Studio: international art — 86.1923

Page: 35
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(Translated by A. S. Levetus)

WHEN in the morning you sit down to
breakfast with quiet self-composure,
you will hardly give a thought to the fact
that half Europe has co-operated in de-
veloping the culture of the table. By this is
not meant the pleasures of the palate, but
the aesthetic pleasure. But even this does
not appeal to us to-day as it must have
done to those living in the sixteenth and
seventeenth centuries. 00a
The aesthetic value is worth considering.
By realising the inciting forces that directed
the adornment of the table we learn to
comprehend something of the home life of
the people of those remote days. We know
that an extraordinary amount of inventive
power was brought to bear in the art of
cake-making. All and every occasion gave
rise to something new in this line. Each
particular kind had its own symbolic
meaning, which has been preserved by
country folk to this very day. In the villages
true artistic forms are still to be found,
and one still comes across them in the
small provincial towns, particularly at fail-
time, in countries where these have not yet
died out. On the Continent village fairs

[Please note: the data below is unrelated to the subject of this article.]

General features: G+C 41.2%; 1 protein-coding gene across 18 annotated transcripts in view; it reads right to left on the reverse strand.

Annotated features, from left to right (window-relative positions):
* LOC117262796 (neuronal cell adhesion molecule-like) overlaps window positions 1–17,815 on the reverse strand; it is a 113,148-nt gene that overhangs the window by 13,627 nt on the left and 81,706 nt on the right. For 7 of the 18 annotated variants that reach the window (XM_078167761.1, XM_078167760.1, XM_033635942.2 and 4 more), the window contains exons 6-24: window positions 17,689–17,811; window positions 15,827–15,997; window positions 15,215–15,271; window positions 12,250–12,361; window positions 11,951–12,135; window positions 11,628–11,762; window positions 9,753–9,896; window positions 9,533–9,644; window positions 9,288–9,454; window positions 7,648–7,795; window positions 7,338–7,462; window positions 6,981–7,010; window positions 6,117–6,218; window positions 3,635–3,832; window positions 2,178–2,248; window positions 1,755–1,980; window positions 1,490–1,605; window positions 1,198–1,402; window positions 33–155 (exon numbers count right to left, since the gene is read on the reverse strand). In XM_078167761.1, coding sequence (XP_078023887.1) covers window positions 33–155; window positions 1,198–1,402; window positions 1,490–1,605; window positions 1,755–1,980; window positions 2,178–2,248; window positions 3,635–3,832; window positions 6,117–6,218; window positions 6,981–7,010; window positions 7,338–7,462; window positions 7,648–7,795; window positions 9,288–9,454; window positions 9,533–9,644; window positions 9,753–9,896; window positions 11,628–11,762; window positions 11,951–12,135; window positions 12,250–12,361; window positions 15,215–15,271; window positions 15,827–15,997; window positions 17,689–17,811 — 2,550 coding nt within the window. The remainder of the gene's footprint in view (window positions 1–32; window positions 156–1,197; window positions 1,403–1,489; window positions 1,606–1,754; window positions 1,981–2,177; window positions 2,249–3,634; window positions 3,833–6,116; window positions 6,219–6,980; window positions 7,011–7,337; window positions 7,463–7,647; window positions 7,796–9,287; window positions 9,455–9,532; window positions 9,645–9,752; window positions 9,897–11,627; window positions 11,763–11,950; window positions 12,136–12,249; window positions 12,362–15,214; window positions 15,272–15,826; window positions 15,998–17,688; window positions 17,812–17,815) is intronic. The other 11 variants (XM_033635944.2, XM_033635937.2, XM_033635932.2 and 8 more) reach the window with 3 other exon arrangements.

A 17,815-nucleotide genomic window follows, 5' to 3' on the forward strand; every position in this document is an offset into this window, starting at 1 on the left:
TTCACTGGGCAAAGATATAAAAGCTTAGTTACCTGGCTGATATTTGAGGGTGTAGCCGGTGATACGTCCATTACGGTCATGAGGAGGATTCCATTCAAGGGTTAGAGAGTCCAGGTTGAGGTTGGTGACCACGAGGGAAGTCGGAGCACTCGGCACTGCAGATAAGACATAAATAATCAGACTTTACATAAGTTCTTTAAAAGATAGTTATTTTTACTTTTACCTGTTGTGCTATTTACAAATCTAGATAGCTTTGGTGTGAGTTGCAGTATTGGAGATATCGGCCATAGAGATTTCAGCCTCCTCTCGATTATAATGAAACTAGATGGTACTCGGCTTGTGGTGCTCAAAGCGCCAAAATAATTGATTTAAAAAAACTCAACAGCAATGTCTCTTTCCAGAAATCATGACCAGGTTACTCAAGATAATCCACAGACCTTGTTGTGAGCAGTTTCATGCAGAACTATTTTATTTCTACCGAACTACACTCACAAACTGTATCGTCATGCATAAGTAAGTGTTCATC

are still held. They are the delight of all
children, grown-up and small, who can
become happy possessors of all sorts of
honey-cakes—horsemen riding at full
speed, wonderfully dressed gentlemen and
ladies wearing periwigs which, at least in
the cake-world, are still as fashionable as
ever, babies in swaddling clothes, night-
watchmen, chimney-sweeps, bears, dogs,
and so forth. All these customs are revela-
tions of the past; each is full of meaning,
and it is worth while considering where they
take their origin. 0000
The ancient Egyptians, that strange
people so rich in imagination, celebrated
feasts each year at what we call midsummer,
when the Nile was inundating the land,
and brought token offerings made of dough
to induce the gods to bestow blessings on
the crops. They were the first to give a sym-
bolic meaning to bread, which Christian
doctrines have maintained to the present day.
From this custom of the religious con-

secration of bread must have arisen the
desire to ornament it with outward sym-
bols, such as the image or initials of Christ,
or the Lamb as symbol of the Gcod
Shepherd. Also on the bread given to
believers all kinds of ornaments were
stamped, the stamps for these being made
of clay or wood. Many of these, dating from


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